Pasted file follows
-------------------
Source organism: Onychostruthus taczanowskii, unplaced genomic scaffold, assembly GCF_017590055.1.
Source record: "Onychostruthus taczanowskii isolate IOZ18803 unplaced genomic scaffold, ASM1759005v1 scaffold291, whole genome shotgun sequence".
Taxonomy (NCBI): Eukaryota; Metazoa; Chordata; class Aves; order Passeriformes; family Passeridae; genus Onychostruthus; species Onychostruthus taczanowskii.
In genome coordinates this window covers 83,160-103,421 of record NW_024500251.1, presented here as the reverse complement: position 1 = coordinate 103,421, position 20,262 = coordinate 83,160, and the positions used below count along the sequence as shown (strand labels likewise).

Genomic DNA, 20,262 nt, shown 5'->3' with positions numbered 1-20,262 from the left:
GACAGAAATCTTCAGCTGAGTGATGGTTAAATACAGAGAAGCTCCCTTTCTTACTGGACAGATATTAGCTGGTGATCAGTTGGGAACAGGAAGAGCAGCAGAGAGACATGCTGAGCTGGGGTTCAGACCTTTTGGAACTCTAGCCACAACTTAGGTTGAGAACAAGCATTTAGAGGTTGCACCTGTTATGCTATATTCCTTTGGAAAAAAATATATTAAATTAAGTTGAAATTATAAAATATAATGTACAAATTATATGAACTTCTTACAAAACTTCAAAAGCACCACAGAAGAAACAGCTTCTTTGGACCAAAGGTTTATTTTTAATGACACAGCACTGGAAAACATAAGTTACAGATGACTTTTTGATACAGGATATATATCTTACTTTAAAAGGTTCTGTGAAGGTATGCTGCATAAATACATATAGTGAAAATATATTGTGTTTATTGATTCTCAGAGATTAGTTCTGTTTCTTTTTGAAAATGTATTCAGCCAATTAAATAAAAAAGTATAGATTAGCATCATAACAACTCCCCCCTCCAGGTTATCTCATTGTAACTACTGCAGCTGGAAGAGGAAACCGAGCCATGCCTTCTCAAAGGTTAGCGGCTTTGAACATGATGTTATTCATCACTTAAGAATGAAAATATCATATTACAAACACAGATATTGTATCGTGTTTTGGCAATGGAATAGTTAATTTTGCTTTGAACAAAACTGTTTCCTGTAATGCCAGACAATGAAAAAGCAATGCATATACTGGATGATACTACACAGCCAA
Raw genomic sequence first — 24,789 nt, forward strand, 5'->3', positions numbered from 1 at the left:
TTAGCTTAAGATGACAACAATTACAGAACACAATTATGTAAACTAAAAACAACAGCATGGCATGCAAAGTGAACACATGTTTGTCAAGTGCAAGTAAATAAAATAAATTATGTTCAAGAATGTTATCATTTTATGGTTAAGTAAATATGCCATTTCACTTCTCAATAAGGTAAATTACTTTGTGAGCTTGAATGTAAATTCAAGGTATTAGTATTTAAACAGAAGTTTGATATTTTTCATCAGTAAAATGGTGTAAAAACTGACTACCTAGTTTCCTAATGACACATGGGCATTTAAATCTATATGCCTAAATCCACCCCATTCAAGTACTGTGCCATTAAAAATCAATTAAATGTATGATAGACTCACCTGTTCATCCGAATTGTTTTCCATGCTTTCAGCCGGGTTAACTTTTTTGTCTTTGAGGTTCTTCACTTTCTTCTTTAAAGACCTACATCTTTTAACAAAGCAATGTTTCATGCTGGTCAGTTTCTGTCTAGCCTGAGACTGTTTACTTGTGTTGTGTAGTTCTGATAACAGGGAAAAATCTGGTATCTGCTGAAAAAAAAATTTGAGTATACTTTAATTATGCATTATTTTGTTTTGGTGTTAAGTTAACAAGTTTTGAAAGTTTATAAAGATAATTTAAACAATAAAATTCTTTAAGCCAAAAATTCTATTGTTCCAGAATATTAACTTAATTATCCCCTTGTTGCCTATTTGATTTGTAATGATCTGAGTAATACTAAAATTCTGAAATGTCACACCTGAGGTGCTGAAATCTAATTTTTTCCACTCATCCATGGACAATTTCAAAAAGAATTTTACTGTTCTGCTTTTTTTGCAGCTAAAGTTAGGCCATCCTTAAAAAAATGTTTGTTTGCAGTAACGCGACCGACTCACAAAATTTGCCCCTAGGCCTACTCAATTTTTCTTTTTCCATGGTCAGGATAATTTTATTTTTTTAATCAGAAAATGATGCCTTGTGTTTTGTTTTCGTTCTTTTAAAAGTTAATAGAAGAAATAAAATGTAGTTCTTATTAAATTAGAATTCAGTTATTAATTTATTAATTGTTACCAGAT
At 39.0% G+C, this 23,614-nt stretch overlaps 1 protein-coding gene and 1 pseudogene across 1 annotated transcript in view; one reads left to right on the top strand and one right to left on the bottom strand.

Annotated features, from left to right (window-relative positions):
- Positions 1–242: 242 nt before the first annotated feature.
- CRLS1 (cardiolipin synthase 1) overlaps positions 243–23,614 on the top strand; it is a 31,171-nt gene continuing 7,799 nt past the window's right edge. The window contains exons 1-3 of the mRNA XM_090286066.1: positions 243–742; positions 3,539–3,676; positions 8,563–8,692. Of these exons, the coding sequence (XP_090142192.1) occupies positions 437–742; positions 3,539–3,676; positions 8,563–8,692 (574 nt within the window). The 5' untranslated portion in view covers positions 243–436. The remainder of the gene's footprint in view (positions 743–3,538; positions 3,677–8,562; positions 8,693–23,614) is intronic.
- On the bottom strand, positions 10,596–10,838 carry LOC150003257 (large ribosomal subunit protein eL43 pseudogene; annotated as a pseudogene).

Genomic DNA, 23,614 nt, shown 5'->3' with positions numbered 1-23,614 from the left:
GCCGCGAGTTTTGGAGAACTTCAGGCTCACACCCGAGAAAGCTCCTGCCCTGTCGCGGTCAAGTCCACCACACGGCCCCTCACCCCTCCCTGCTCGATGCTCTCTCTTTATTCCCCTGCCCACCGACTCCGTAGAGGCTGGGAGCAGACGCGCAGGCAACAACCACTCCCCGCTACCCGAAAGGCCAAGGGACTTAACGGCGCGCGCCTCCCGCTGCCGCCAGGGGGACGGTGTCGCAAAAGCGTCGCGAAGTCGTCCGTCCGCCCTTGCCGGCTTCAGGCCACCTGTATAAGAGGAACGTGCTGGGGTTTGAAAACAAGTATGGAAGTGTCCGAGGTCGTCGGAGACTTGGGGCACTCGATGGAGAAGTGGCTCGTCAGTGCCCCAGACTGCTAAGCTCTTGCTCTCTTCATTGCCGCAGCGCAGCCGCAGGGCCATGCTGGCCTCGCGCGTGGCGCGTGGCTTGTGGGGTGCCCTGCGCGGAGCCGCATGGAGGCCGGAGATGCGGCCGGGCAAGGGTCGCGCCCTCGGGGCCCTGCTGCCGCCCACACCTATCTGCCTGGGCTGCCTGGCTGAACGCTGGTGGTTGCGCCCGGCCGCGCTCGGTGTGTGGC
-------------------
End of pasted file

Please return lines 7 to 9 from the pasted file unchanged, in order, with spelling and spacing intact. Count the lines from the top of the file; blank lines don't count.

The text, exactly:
Raw genomic sequence first — 24,789 nt, forward strand, 5'->3', positions numbered from 1 at the left:
TTAGCTTAAGATGACAACAATTACAGAACACAATTATGTAAACTAAAAACAACAGCATGGCATGCAAAGTGAACACATGTTTGTCAAGTGCAAGTAAATAAAATAAATTATGTTCAAGAATGTTATCATTTTATGGTTAAGTAAATATGCCATTTCACTTCTCAATAAGGTAAATTACTTTGTGAGCTTGAATGTAAATTCAAGGTATTAGTATTTAAACAGAAGTTTGATATTTTTCATCAGTAAAATGGTGTAAAAACTGACTACCTAGTTTCCTAATGACACATGGGCATTTAAATCTATATGCCTAAATCCACCCCATTCAAGTACTGTGCCATTAAAAATCAATTAAATGTATGATAGACTCACCTGTTCATCCGAATTGTTTTCCATGCTTTCAGCCGGGTTAACTTTTTTGTCTTTGAGGTTCTTCACTTTCTTCTTTAAAGACCTACATCTTTTAACAAAGCAATGTTTCATGCTGGTCAGTTTCTGTCTAGCCTGAGACTGTTTACTTGTGTTGTGTAGTTCTGATAACAGGGAAAAATCTGGTATCTGCTGAAAAAAAAATTTGAGTATACTTTAATTATGCATTATTTTGTTTTGGTGTTAAGTTAACAAGTTTTGAAAGTTTATAAAGATAATTTAAACAATAAAATTCTTTAAGCCAAAAATTCTATTGTTCCAGAATATTAACTTAATTATCCCCTTGTTGCCTATTTGATTTGTAATGATCTGAGTAATACTAAAATTCTGAAATGTCACACCTGAGGTGCTGAAATCTAATTTTTTCCACTCATCCATGGACAATTTCAAAAAGAATTTTACTGTTCTGCTTTTTTTGCAGCTAAAGTTAGGCCATCCTTAAAAAAATGTTTGTTTGCAGTAACGCGACCGACTCACAAAATTTGCCCCTAGGCCTACTCAATTTTTCTTTTTCCATGGTCAGGATAATTTTATTTTTTTAATCAGAAAATGATGCCTTGTGTTTTGTTTTCGTTCTTTTAAAAGTTAATAGAAGAAATAAAATGTAGTTCTTATTAAATTAGAATTCAGTTATTAATTTATTAATTGTTACCAGAT
At 39.0% G+C, this 23,614-nt stretch overlaps 1 protein-coding gene and 1 pseudogene across 1 annotated transcript in view; one reads left to right on the top strand and one right to left on the bottom strand.